Brundle paints worrying picture of 'little changing' in F1 post-2021

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Martin Brundle has fired a worrying warning that little will change in Formula 1 post-2021.

The sport is currently reeling from another race weekend dominated by Mercedes in Spain, with the prospect of Lewis Hamilton and Valtteri Bottas fighting among themselves for the championship.

In the background, however, a lot of attention is on the negotiations regarding the expected regulation changes in two years as part of a new Concorde Agreement.

Ambitions are the introduction of new financial regulations and cars can start to level the playing field in F1, but the former race driver and current Sky Sports pundit fears it will be a waste.

"I'm frustrated with Formula 1 and the FIA because the 2021 regulations offer the opportunity for a root and branch change that the sport needs and, from various conversations I had in Spain, I don't sense it's going to happen," Brundle said in his column for the broadcaster.

"I sense significant compromise coming, with little changing in terms overall competitiveness through the field, and nothing to attract new teams and manufacturers which is critical to the health and future of F1, just as it was in the past."

A failure to deliver the overhaul which F1 desperately needs, Brundle believes, would be down to an old criticism.

"Teams are involved in the process too, and they shouldn't be because they are competitively hard-wired to think only of their own success, and not the good of the sport," he said.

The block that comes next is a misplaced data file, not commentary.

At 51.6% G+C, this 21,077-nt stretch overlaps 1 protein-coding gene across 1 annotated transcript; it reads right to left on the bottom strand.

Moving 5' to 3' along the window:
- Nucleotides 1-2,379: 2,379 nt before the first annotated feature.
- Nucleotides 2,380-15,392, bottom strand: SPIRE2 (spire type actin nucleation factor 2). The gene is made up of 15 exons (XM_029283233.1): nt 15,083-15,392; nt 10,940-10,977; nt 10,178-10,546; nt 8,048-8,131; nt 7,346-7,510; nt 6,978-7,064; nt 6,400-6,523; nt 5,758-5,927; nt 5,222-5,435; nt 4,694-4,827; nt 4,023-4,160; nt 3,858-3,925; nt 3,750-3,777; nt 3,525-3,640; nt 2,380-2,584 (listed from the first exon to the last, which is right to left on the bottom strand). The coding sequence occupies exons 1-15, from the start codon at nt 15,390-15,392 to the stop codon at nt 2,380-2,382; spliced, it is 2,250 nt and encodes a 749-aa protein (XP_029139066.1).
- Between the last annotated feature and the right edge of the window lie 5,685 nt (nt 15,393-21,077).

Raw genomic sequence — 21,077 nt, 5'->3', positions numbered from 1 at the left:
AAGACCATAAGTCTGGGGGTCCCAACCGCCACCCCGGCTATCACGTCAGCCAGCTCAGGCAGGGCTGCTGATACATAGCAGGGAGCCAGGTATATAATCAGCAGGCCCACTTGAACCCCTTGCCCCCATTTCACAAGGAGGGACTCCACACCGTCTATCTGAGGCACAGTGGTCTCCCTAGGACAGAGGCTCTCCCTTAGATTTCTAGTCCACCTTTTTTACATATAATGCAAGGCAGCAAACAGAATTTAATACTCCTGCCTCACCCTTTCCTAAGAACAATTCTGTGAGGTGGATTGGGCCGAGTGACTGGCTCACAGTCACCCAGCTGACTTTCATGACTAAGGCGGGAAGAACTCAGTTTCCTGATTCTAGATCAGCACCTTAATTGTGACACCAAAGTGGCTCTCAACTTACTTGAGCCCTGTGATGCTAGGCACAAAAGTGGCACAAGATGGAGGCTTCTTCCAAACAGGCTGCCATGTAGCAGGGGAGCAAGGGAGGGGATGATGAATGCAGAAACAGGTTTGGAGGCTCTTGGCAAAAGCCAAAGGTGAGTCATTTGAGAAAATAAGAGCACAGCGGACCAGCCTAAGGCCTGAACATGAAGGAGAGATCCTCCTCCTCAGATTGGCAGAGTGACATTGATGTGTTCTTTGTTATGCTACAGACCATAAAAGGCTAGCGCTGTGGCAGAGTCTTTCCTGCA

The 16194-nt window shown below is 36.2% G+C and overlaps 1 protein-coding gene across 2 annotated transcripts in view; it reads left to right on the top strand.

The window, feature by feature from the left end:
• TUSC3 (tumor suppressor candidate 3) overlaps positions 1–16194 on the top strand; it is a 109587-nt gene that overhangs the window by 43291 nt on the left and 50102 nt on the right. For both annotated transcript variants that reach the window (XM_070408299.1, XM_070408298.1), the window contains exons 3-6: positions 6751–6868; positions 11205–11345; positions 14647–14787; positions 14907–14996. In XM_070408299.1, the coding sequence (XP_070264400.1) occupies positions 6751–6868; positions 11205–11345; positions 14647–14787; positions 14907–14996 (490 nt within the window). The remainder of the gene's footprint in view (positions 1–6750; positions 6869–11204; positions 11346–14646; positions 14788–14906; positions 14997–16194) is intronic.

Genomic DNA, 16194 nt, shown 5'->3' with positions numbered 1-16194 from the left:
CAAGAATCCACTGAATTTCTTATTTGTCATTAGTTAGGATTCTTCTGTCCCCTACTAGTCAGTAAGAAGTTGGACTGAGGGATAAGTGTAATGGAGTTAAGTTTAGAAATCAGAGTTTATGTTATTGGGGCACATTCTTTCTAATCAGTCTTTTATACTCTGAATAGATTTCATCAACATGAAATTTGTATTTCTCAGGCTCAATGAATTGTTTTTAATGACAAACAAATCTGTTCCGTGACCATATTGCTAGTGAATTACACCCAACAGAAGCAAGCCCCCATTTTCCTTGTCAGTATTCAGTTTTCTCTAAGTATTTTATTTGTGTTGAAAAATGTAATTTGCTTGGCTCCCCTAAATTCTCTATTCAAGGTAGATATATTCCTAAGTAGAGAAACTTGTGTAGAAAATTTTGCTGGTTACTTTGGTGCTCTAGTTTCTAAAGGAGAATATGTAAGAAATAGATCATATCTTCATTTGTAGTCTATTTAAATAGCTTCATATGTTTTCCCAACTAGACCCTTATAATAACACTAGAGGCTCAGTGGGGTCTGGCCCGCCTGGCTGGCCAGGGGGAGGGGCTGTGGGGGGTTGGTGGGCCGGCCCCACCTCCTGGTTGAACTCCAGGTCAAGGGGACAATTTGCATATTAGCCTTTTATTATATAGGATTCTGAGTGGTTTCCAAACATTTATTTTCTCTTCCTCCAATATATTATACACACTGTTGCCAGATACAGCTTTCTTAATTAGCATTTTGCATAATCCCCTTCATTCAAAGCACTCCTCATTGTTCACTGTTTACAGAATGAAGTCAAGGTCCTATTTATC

Laying out what would be his vision, the Briton put the focus on one area, simplification.

"Formula 1 has to be entertainment first and foremost," he stated.

"The cars must lose 100-150 kgs. We need bulletproof low-degradation tyres even if we have to mandate a number of pit stops.

"The aerodynamic influence must be slashed, such that we don't need artificial band-aids like chewing gum tyres and DRS rear wings. Back to where we were, with a modern twist.

"F1 must be a drivers' championship, not an engineers' tech fest.

"The cars must be the angriest, flightiest most challenging machines on the planet. I don't want to see teenagers jumping in them and having it all mastered by lunchtime and fully on the pace."

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Brundle then concluded by identifying the moment which put F1 on its current path, 2014.

"I'm convinced that F1 has gone the wrong way with these hybrid V6 1.6-litre engines, control systems, and aero," he declared.

"The impressive engineering capabilities of F1 could be directed at other challenges such as battery development, super-fast battery charging in the pits and conductors laid into the track, or electrifying some of the hundreds of trucks we take to a European race.

"We shouldn't just laden the race cars with everything, they primarily exist to inform us who is the fastest, bravest driver, and which team can best think on their feet in the heat of a race.

"And this is why 2021 is so important for F1, but we've probably missed the optimum moment or maybe they should delay it a year.

"We must recreate the days when a Jordan, Stewart, or Force India might, just might, win the race. And create an environment where they can exist in the first place."